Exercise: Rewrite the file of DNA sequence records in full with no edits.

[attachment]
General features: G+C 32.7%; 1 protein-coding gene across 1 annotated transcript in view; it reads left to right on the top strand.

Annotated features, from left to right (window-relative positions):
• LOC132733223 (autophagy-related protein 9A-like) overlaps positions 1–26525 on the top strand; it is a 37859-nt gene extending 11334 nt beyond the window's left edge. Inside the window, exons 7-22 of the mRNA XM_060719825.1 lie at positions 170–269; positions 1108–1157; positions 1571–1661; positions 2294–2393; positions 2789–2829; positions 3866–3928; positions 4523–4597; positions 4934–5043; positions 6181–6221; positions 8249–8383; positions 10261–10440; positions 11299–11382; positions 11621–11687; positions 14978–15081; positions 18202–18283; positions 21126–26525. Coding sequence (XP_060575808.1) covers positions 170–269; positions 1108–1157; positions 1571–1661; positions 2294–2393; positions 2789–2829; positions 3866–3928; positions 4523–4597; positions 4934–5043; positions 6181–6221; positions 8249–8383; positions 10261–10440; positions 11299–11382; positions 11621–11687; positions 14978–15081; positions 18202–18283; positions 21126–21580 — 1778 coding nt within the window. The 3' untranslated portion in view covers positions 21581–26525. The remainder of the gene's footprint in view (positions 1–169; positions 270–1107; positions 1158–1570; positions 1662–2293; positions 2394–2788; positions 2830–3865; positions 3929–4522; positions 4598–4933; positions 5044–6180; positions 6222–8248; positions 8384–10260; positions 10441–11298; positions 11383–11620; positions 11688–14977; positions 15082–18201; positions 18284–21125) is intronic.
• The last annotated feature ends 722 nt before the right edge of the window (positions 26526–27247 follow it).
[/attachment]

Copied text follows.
General features: G+C 32.7%; 1 protein-coding gene across 1 annotated transcript in view; it reads left to right on the top strand.

Annotated features, from left to right (window-relative positions):
• LOC132733223 (autophagy-related protein 9A-like) overlaps positions 1–26525 on the top strand; it is a 37859-nt gene extending 11334 nt beyond the window's left edge. Inside the window, exons 7-22 of the mRNA XM_060719825.1 lie at positions 170–269; positions 1108–1157; positions 1571–1661; positions 2294–2393; positions 2789–2829; positions 3866–3928; positions 4523–4597; positions 4934–5043; positions 6181–6221; positions 8249–8383; positions 10261–10440; positions 11299–11382; positions 11621–11687; positions 14978–15081; positions 18202–18283; positions 21126–26525. Coding sequence (XP_060575808.1) covers positions 170–269; positions 1108–1157; positions 1571–1661; positions 2294–2393; positions 2789–2829; positions 3866–3928; positions 4523–4597; positions 4934–5043; positions 6181–6221; positions 8249–8383; positions 10261–10440; positions 11299–11382; positions 11621–11687; positions 14978–15081; positions 18202–18283; positions 21126–21580 — 1778 coding nt within the window. The 3' untranslated portion in view covers positions 21581–26525. The remainder of the gene's footprint in view (positions 1–169; positions 270–1107; positions 1158–1570; positions 1662–2293; positions 2394–2788; positions 2830–3865; positions 3929–4522; positions 4598–4933; positions 5044–6180; positions 6222–8248; positions 8384–10260; positions 10441–11298; positions 11383–11620; positions 11688–14977; positions 15082–18201; positions 18284–21125) is intronic.
• The last annotated feature ends 722 nt before the right edge of the window (positions 26526–27247 follow it).